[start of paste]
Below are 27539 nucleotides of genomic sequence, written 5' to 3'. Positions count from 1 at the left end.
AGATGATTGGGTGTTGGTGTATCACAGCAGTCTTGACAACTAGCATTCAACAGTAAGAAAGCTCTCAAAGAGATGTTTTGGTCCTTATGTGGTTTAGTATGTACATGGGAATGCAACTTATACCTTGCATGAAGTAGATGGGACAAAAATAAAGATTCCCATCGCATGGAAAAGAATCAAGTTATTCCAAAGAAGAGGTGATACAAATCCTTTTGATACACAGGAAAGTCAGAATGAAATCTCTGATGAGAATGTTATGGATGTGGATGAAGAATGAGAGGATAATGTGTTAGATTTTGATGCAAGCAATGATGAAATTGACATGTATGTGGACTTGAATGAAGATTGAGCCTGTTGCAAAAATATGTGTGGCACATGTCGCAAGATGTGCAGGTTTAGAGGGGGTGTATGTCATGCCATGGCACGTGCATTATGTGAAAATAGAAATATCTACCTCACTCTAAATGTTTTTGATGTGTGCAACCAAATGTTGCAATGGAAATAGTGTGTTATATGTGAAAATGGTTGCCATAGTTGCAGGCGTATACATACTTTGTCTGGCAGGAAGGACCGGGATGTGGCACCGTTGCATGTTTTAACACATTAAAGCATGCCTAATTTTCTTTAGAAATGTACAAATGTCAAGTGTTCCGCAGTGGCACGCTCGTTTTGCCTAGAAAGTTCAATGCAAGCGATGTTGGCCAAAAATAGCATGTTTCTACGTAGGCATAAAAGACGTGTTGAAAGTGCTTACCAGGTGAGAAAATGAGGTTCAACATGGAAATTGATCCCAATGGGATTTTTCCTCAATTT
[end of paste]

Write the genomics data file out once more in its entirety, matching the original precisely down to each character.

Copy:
Below are 27539 nucleotides of genomic sequence, written 5' to 3'. Positions count from 1 at the left end.
AGATGATTGGGTGTTGGTGTATCACAGCAGTCTTGACAACTAGCATTCAACAGTAAGAAAGCTCTCAAAGAGATGTTTTGGTCCTTATGTGGTTTAGTATGTACATGGGAATGCAACTTATACCTTGCATGAAGTAGATGGGACAAAAATAAAGATTCCCATCGCATGGAAAAGAATCAAGTTATTCCAAAGAAGAGGTGATACAAATCCTTTTGATACACAGGAAAGTCAGAATGAAATCTCTGATGAGAATGTTATGGATGTGGATGAAGAATGAGAGGATAATGTGTTAGATTTTGATGCAAGCAATGATGAAATTGACATGTATGTGGACTTGAATGAAGATTGAGCCTGTTGCAAAAATATGTGTGGCACATGTCGCAAGATGTGCAGGTTTAGAGGGGGTGTATGTCATGCCATGGCACGTGCATTATGTGAAAATAGAAATATCTACCTCACTCTAAATGTTTTTGATGTGTGCAACCAAATGTTGCAATGGAAATAGTGTGTTATATGTGAAAATGGTTGCCATAGTTGCAGGCGTATACATACTTTGTCTGGCAGGAAGGACCGGGATGTGGCACCGTTGCATGTTTTAACACATTAAAGCATGCCTAATTTTCTTTAGAAATGTACAAATGTCAAGTGTTCCGCAGTGGCACGCTCGTTTTGCCTAGAAAGTTCAATGCAAGCGATGTTGGCCAAAAATAGCATGTTTCTACGTAGGCATAAAAGACGTGTTGAAAGTGCTTACCAGGTGAGAAAATGAGGTTCAACATGGAAATTGATCCCAATGGGATTTTTCCTCAATTT